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  • Poster presentation
  • Open Access

The potential of the multivariate multilevel model for analysing correlated multiple outcomes: a simulation study

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Trials201516 (Suppl 2) :P151

  • Published:


  • Small Sample Size
  • Intervention Effect
  • Primary Outcome
  • Repeated Measure
  • Simulation Study

In clinical trials, multiple primary outcomes are often needed to assess the effectiveness of an intervention as a single primary outcome can be insufficient to describe all aspects of a complex disorder. These outcomes are often correlated. Many procedures for addressing multiple outcomes have been introduced; however, most of the commonly used methods do not make use of the correlations among the outcomes. The multivariate multilevel model (MMM) can be used to analyse multiple primary outcomes. The MMM views multiple outcomes as repeated measures clustered within individuals, consequently, missing data is automatically taken into account through the correlations among the outcomes.

This simulation study assesses the type I error and power to detect true intervention effects when using the MMM compared to using a separate model for each outcome and performing appropriate adjustments to the p-values, including the Bonferroni, Holm, Hommel and Hochberg adjustments. Simulation scenarios include varying the number of outcomes, between outcome correlations, and the degree and pattern of missingness.

The simulation study shows that power gains can be obtained when using the MMM if the outcomes are correlated. Consequently, if the MMM is used, a smaller sample size may be required to obtain the required level of power. We are currently investigating the use of a combination of the MMM and another method to adjust the type I error to provide an optimal analysis. MMM shows potential, particularly when there is missing data (including missing not at random data).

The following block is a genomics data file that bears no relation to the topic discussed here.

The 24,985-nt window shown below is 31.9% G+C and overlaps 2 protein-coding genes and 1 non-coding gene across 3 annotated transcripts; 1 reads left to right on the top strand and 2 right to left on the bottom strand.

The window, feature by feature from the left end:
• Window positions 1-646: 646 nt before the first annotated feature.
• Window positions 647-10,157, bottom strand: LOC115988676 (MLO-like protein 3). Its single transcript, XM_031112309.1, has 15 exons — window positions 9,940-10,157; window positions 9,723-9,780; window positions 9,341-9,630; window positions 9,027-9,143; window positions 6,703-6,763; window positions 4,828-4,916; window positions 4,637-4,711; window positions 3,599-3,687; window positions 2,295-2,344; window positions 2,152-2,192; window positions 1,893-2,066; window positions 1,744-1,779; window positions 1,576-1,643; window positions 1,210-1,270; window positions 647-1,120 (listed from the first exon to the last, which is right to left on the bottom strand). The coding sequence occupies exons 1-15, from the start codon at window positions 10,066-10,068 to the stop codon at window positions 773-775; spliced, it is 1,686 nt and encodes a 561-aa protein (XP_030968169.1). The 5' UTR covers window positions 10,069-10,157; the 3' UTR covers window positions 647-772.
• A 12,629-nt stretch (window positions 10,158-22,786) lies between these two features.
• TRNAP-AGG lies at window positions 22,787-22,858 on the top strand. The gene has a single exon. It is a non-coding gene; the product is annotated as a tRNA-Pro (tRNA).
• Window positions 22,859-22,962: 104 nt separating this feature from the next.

Authors’ Affiliations

Department of Statistical Science, University College London, London, UK
Marie Curie Palliative Care Research Department, University College London, London, UK


© Vickerstaff et al. 2015

This article is published under license to BioMed Central Ltd. This is an Open Access article distributed under the terms of the Creative Commons Attribution License (, which permits unrestricted use, distribution, and reproduction in any medium, provided the original work is properly cited. The Creative Commons Public Domain Dedication waiver ( applies to the data made available in this article, unless otherwise stated.


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